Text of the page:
“I had to go into therapy because I was having such anxiety and panic and it was getting so bad I didn’t want to go to the school anymore. I would have to pull over on the way driving to work to talk myself into going to work.”
She no longer works as an educational assistant.
Karen Bratina, president of the Trillium Lakelands teacher local of Elementary Teachers’ Federation of Ontario, said more resources are needed to support education workers, in particular more EAs as well as psychologists and psychiatrists to diagnose conditions early on, so that appropriate accommodations can be made.
“When I talk about the Ministry [of Education] providing the proper funding, I’m talking about providing front-line supports for the students that are most vulnerable, those who are most violent. Because in the end, these violent behaviours are their form of communication,” Bratina said. “These children, who are coming into the system, they need proper diagnosis at an early stage and they need proper interventions.”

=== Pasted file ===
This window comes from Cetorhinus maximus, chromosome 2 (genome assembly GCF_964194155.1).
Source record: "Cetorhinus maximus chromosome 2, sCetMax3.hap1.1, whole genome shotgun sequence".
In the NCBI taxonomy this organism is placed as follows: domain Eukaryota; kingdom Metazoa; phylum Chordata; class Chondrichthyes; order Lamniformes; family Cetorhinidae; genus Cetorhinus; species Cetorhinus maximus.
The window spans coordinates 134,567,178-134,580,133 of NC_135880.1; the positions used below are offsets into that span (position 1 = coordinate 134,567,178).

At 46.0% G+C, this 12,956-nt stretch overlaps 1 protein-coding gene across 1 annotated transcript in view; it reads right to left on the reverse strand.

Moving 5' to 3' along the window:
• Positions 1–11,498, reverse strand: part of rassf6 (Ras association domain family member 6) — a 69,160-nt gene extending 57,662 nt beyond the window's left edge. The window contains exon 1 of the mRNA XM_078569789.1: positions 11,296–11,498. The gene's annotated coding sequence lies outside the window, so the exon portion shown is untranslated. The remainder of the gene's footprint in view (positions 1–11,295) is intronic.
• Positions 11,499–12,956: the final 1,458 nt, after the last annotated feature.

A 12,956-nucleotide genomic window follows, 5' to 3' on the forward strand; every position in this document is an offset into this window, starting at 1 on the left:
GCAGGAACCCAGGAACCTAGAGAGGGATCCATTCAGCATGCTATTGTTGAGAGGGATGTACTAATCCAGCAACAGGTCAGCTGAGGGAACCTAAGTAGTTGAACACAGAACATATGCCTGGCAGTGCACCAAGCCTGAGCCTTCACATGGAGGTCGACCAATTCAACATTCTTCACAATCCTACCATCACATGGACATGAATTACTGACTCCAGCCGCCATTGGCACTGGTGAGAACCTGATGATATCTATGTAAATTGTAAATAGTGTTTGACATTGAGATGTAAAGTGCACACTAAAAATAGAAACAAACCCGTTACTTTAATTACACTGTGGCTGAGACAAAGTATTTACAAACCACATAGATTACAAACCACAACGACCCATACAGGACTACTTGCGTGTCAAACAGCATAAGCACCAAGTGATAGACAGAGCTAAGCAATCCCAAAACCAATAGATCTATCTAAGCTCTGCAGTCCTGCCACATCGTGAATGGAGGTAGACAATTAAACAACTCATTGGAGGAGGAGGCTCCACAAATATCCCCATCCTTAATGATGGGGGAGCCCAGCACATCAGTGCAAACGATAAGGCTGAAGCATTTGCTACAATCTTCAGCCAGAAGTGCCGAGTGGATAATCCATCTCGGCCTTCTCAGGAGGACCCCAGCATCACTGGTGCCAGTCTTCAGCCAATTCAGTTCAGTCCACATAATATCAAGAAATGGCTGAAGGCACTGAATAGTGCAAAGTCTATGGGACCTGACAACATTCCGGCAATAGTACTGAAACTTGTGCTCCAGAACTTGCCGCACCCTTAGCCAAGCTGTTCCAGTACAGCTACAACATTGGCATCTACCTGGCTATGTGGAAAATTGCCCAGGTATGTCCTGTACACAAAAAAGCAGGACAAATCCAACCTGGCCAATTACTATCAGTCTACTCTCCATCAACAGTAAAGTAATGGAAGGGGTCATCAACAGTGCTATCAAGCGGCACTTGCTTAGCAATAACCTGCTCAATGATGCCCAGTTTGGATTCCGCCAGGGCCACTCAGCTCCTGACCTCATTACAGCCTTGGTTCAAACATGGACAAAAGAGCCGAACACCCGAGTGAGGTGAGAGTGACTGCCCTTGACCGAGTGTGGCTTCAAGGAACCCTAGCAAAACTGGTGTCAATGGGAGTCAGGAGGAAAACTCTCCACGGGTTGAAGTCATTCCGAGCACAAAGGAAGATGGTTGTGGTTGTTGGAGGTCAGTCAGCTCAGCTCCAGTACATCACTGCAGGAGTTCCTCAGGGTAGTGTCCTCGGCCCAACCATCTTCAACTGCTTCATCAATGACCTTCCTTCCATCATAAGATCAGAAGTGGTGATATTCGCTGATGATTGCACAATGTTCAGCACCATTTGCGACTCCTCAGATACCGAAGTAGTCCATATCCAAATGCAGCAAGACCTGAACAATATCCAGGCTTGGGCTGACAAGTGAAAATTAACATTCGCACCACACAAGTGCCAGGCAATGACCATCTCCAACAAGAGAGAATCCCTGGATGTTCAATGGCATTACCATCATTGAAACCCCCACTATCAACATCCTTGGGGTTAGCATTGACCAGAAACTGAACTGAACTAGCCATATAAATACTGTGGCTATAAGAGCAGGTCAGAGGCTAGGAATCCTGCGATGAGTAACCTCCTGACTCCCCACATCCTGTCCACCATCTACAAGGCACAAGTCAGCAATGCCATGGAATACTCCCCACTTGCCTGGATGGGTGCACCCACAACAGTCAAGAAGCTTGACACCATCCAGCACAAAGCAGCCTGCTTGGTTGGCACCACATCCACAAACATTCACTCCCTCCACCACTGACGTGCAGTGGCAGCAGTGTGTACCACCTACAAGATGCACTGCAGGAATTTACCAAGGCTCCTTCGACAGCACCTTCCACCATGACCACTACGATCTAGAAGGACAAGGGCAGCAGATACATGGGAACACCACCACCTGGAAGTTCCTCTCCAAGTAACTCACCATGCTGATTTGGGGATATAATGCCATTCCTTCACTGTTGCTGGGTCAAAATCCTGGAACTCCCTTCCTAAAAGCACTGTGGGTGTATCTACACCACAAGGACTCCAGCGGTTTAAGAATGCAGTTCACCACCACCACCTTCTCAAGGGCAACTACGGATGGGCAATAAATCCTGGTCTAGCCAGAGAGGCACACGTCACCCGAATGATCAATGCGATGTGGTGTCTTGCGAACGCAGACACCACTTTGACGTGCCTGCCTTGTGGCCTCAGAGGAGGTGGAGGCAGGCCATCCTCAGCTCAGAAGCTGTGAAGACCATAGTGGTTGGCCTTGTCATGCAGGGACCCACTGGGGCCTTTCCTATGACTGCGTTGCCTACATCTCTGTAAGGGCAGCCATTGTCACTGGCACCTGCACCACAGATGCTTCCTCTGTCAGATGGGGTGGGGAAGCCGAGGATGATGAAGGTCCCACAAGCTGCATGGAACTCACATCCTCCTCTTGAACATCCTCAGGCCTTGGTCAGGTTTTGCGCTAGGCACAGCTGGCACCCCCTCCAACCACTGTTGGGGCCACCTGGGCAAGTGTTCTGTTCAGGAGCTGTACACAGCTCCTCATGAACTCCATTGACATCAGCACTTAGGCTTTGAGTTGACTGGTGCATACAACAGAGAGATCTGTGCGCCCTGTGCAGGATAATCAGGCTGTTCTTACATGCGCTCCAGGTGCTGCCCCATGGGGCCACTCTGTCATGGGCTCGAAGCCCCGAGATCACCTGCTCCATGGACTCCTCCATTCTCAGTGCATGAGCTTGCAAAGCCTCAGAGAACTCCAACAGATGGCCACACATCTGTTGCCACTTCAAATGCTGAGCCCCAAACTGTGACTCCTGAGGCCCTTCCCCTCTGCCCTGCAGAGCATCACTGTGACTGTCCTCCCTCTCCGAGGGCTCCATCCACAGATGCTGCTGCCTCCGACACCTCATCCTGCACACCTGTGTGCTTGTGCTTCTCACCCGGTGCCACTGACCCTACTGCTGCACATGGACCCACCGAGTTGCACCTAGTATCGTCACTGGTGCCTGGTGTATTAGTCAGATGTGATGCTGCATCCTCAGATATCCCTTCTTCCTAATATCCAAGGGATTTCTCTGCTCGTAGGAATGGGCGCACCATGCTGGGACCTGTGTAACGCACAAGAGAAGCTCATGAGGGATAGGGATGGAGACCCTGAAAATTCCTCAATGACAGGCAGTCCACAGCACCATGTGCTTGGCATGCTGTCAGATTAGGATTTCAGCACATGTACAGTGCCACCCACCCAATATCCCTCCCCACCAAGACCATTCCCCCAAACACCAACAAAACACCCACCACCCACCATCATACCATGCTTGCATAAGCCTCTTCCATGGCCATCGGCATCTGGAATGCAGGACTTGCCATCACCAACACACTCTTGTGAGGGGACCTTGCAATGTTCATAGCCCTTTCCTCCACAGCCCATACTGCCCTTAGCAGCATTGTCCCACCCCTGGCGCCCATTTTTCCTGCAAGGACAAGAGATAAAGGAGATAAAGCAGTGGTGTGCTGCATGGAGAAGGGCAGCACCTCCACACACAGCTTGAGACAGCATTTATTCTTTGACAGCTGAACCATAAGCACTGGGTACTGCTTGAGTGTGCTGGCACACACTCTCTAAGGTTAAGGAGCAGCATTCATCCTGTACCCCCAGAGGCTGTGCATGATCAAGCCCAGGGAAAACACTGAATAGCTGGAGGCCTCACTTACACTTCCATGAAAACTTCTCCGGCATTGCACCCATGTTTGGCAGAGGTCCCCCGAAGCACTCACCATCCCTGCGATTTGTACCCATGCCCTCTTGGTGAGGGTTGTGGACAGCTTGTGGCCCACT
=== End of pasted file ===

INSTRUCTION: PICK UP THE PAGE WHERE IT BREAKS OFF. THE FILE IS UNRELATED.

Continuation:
An ETFO survey done a couple of years ago had similar findings to the one from the University of Ottawa, she said, with 70 per cent of teachers experiencing violence within their school community – either on them or witnessing violence against others.
“We have a few teachers in this board that have had to wear protective gear – nowhere near what some of the boards are wearing – but we have some that wear what they call bite gloves or bite sleeves because children are biting them,” she said.
Bratina said she worried about the change in workplace environment; that teachers and other workers are becoming accustomed to dealing with aggressive behaviour.